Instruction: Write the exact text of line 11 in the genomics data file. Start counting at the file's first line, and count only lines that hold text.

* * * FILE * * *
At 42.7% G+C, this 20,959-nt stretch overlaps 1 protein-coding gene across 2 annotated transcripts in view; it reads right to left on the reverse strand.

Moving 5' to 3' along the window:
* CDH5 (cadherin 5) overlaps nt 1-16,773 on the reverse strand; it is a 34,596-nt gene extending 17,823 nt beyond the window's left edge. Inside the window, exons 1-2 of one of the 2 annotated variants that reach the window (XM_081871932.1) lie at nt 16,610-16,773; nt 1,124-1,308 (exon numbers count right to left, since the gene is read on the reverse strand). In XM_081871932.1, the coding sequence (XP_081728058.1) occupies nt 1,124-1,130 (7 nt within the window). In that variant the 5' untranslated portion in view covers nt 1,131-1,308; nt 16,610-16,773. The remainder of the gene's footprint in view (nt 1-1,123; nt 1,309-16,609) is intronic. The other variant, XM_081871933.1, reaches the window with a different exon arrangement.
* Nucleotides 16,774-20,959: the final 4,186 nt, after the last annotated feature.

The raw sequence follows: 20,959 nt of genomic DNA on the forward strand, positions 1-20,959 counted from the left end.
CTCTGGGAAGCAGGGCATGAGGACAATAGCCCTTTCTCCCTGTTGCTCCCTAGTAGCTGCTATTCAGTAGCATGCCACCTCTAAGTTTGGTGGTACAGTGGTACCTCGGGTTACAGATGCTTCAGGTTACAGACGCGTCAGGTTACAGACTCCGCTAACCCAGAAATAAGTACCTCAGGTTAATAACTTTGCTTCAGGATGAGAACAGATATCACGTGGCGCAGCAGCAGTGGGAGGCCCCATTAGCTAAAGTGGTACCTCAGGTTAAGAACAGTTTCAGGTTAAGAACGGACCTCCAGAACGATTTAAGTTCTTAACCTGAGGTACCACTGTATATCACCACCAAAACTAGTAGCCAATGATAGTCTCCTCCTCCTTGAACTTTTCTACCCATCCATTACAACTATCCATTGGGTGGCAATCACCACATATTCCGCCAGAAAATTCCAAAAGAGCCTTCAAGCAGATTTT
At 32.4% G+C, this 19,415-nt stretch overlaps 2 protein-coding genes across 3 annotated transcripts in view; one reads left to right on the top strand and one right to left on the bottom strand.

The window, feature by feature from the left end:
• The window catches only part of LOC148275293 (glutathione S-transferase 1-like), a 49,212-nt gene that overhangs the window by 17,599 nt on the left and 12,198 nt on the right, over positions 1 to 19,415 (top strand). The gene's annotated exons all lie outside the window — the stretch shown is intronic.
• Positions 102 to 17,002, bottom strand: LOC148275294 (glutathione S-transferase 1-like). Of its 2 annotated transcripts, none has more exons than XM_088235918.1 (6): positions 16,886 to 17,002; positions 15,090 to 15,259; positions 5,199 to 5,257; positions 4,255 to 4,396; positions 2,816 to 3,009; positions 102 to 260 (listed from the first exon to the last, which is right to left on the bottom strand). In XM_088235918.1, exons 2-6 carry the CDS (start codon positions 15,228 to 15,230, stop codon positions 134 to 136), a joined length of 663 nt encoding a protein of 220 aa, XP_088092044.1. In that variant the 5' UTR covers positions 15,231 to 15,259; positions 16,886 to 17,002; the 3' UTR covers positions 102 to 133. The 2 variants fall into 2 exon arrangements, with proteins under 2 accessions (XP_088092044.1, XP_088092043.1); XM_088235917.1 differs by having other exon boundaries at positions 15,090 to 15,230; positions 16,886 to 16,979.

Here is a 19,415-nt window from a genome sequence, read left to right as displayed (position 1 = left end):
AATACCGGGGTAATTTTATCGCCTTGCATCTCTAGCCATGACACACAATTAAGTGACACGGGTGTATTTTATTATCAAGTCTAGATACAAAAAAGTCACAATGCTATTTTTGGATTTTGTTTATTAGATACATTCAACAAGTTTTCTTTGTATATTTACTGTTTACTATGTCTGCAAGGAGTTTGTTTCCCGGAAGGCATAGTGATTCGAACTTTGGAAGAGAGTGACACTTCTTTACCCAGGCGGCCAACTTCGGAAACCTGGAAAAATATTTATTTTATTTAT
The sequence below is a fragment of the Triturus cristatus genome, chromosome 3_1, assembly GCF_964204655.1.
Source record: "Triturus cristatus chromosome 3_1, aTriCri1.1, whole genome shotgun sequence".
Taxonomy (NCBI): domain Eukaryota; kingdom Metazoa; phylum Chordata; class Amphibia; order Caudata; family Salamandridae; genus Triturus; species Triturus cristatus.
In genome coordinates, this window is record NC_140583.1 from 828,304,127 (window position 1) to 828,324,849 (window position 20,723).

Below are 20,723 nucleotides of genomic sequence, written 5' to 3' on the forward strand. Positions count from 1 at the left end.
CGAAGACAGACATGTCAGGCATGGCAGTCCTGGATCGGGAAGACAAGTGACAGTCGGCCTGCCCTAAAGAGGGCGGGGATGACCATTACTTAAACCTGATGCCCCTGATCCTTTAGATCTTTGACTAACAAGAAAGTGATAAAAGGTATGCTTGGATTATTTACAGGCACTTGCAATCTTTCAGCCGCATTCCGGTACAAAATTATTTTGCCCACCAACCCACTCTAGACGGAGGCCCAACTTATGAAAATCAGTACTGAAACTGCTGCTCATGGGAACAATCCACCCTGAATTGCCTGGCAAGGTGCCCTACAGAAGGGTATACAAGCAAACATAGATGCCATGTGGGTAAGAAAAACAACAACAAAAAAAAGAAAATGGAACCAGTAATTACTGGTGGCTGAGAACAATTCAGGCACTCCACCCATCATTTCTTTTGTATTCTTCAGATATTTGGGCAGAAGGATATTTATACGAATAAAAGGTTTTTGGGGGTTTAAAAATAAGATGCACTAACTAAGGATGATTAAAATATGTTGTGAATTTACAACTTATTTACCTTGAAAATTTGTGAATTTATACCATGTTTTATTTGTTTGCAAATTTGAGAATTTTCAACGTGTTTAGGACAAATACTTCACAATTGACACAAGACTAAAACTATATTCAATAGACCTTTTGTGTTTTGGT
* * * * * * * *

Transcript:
Here is a 19,415-nt window from a genome sequence, read left to right as displayed (position 1 = left end):